History of Suzuki RM125


Suzuki developed the RM125 motocross bike in 1975 as its Racing Model series to replace the Trail Model or TM series motorcycles. The RM series ceased production in late 2007. Early RM125 versions couldn't compete against the more powerful Kawasaki KX, Yamaha YZ and Honda CR series enduro bikes, and Yamaha introduced the RM125S as the answer. However, the RM125S versions are rare and the RM125 remained the standard 125 cc bike.


  • Suzuki produced a wide range of RM series motorcycles with engine displacements ranging from 50 cc to 400 cc. The 1975 models featured a downpipe exhaust system under the two-stroke engine, and were air-cooled. Suzuki switched the RM125 to a liquid cooling system in 1981. It also introduced the "Full Floater" swing arm monoshock system the same year. To give the RM125 a better edge against Kawasaki, Yamaha and Honda, Suzuki enlarged the engine's ports, and redesigned and enlarged the exhaust pipe. Engineers also drilled two holes in the piston skirt for better cooling. These changes increased output to 26 horsepower to compete against other Japanese bikes. The RM125S, which was only in production for four months, featured a larger Mikuni carburetor than the standard version. The only noticeable difference between the RM125 and RM125S models was the "RM125S" graphic on the fuel tank.

Liquid-Cooling Problems

  • The liquid-cooled Suzuki RM125 suffered severe problems in the early 1980s as engine tended to seize in cold weather when not properly warmed up. Suzuki engineers discovered that differences in temperatures when the piston expanded against the cylinder liner led to the engine seizing.


  • Despite its inherent early engine weaknesses, rider Gaston Rahier rode the RM125 to victory in the 1975 125 cc World Motocross Grand Prix championship. Through 1984, it led its class with riders Rahier, Harry Everts, Michele Rinaldi, Akira Watanabe and Eric Geboers. One reason for its early success was its ultra-lightweight frame that gave the 1970s RM125 a dry weight of just 190 lbs. while sitting on a short 53.5-inch wheelbase. The bike measured only 80.3 inches long.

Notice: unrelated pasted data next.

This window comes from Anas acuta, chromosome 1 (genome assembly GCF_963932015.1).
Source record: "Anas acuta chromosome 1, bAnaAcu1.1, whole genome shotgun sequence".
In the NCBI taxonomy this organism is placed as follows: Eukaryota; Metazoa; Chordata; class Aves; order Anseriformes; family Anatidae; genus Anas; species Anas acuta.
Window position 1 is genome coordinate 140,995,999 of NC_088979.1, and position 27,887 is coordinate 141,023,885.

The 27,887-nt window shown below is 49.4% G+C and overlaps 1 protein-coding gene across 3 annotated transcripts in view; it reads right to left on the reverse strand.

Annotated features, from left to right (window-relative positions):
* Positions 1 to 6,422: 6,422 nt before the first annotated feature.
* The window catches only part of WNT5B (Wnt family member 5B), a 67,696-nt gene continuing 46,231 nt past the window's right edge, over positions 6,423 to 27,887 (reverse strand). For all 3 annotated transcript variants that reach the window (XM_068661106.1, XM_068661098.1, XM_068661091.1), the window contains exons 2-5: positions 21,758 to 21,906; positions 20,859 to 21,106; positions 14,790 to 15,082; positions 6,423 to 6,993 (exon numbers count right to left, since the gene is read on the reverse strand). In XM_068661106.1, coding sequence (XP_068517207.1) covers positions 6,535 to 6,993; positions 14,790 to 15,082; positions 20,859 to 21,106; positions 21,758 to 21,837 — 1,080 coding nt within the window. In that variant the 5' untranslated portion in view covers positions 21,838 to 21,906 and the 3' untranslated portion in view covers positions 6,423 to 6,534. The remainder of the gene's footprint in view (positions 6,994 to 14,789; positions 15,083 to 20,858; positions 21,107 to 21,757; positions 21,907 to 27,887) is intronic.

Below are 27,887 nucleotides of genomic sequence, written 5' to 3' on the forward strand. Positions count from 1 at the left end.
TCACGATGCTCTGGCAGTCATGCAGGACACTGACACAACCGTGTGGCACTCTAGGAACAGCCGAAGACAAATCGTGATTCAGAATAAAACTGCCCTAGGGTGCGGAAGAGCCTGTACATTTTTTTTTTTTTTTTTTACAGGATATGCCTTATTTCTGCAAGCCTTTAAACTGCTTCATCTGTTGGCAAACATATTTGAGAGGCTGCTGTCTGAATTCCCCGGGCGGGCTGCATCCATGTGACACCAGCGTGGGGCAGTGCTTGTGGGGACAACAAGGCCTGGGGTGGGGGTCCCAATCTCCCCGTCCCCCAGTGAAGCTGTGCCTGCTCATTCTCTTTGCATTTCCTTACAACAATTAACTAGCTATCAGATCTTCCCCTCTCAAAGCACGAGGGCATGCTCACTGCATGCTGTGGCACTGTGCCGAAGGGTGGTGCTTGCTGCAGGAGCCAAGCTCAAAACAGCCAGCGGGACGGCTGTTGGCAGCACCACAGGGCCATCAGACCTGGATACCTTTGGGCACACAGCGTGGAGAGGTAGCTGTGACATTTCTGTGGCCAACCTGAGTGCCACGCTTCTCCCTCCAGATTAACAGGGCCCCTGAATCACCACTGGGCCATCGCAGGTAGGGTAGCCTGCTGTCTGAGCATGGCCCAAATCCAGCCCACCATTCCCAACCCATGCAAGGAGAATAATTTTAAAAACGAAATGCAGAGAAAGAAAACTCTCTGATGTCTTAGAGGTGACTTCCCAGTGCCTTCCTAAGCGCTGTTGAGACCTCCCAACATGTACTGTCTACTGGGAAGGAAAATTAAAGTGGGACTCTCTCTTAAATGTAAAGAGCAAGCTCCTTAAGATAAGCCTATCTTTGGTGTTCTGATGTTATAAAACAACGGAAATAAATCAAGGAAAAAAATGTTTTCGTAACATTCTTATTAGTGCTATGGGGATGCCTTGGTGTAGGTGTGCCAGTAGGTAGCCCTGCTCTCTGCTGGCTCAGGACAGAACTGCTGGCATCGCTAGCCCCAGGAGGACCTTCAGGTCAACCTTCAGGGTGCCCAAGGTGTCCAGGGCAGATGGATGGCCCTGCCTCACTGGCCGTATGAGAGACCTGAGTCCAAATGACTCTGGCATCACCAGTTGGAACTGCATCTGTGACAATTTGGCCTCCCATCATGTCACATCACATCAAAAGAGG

RM125 on a Diet

  • By 2001, Suzuki fitted the standard RM125 with slightly shorter Showa forks and improved the rear suspension system. An external water pump helped reduce the engine's weight. For the 2001 model, Suzuki changed the carburetion from a Keihin model to the lighter Mikuni TMX38S. Further weight reductions included a new aluminum exhaust pipe and three-piece aluminum/steel clutch pushrod instead of the one-piece steel version. These measures dropped the dry weight of the 2001 RM125 about two pounds from the 2000 version.

RM125 Specs

  • The 2005 Suzuki RM125 came with a two-stroke, single-cylinder engine with a 2.1-inch bore ad 2.1-inch stroke. The compression ratio was 8.7-to-1. A six-speed chain-driven transmission delivered the power to the wheels. The front suspension consisted of telescopic forks with 12.2 inches of travel, while the rear was a link-type, fully adjustable spring preload system with 12.6 inches of travel. The front tire was 21-inch in diameter and the rear was 19 inches. Single front and rear disc brakes provided the stopping power. It sat on a 57.1-inch wheelbase and had a total length of 84.4 inches. The seat sat high, at 37.8 inches, and the bike's ground clearance was 13.8 inches.

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